Then in February 1964 The Beatles arrived in New York to appear on The Ed Sullivan Show. It wasn't love at first sight but my conversion came about swiftly and completely. From then on music challenged baseball as a childhood obsession.

The Beatles led me to listen to Philadelphia's only radio station that played rock & roll, top 40 WIBG, 99 on the AM dial. Then I moved on to the more modern, faster-paced WFIL, Famous 56, who usurped WIBG's throne. For those of us living in the northern Philadelphia suburbs we could also listen to the king of all the top 40 stations, New York City's WABC, Musicradio 77, whose signal was actually stronger than WIBG's at night. After dark I also remember tuning in to WCFL, Chicago and CKLW in Windsor, Ontario. Those stations all had one thing in common: very limited playlists.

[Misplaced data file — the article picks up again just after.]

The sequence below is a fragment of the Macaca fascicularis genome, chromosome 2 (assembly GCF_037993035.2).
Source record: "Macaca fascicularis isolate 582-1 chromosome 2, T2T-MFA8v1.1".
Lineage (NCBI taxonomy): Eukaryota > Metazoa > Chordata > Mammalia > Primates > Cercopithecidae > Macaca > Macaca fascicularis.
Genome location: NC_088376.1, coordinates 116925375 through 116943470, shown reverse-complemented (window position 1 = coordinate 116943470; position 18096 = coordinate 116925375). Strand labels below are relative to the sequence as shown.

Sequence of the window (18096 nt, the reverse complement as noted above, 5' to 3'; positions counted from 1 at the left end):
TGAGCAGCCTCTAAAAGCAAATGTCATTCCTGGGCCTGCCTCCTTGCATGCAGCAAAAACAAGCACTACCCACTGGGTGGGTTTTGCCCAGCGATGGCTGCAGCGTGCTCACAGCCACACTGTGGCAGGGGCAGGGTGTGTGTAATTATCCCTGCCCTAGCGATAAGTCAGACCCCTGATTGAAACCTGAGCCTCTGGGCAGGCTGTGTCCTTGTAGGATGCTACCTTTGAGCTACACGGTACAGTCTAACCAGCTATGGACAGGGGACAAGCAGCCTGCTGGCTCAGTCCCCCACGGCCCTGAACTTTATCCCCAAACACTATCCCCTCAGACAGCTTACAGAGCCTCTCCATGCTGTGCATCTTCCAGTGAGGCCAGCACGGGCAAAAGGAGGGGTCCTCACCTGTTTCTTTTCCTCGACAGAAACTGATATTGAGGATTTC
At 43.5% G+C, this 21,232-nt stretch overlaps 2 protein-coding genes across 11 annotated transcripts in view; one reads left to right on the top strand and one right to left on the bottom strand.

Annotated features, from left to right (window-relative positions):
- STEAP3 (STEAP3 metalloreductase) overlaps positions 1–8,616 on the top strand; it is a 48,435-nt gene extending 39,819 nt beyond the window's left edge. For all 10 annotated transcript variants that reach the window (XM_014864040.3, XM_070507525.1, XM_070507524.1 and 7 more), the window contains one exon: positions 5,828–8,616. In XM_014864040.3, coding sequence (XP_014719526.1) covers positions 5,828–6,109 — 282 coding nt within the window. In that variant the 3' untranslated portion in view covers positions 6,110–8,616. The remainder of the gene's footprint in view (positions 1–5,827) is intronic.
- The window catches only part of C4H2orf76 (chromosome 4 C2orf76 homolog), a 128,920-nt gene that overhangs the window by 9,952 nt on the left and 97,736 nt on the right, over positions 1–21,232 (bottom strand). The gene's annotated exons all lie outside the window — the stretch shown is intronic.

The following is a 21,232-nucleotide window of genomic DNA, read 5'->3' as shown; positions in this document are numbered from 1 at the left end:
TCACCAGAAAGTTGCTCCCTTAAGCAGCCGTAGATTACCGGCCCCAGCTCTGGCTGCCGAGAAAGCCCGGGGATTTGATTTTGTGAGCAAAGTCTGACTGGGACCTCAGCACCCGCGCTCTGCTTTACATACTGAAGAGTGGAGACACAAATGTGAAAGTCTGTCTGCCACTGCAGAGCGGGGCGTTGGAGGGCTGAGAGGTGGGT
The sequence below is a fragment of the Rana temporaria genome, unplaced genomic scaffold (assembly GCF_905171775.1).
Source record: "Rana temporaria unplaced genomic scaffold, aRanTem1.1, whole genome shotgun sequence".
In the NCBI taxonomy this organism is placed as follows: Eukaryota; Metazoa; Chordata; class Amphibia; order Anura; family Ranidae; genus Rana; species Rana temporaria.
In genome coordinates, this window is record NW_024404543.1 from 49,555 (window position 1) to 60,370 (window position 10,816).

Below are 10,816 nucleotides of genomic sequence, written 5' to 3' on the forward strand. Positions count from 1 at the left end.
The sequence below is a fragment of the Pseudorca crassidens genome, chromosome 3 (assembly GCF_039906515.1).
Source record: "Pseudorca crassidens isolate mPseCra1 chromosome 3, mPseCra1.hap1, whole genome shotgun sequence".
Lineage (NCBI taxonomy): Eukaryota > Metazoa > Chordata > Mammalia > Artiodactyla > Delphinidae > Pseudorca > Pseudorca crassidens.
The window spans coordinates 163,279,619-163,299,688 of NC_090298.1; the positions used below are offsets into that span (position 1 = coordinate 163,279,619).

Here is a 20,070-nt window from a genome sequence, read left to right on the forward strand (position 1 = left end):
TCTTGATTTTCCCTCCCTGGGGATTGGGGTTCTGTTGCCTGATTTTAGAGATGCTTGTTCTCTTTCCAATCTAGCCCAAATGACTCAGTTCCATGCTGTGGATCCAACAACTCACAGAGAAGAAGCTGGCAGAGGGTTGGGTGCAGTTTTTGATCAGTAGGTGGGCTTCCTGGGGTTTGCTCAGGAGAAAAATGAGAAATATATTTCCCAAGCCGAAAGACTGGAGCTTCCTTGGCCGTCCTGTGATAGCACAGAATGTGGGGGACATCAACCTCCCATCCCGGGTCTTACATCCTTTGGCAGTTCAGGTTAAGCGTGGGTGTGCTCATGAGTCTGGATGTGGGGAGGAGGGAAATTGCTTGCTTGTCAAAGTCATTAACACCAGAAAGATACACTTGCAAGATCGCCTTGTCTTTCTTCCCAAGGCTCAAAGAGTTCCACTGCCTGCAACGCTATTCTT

The top 40 stations were not without their advantages. I was exposed to genres and artists I never knew existed. In the Spring of 1965 my first exposure to black music was on WIBG. I had never heard anything before that sounded like Motown, James Brown, and Ray Charles. I remember hearing my first Beach Boys song, "Help Me Rhonda." WIBG is where I first heard country music. While the styles of music broadcast on these stations varied wildly the listener would only hear the same forty songs over, and over, and over again. WABC even played the number one song every hour!

Broadcasters just didn't seem to care about FM radio. It had been languishing in obscurity for twenty years despite its superior clarity and static free, stereo sound. With FM you could even listen to the radio during a thunderstorm or while driving under an overpass.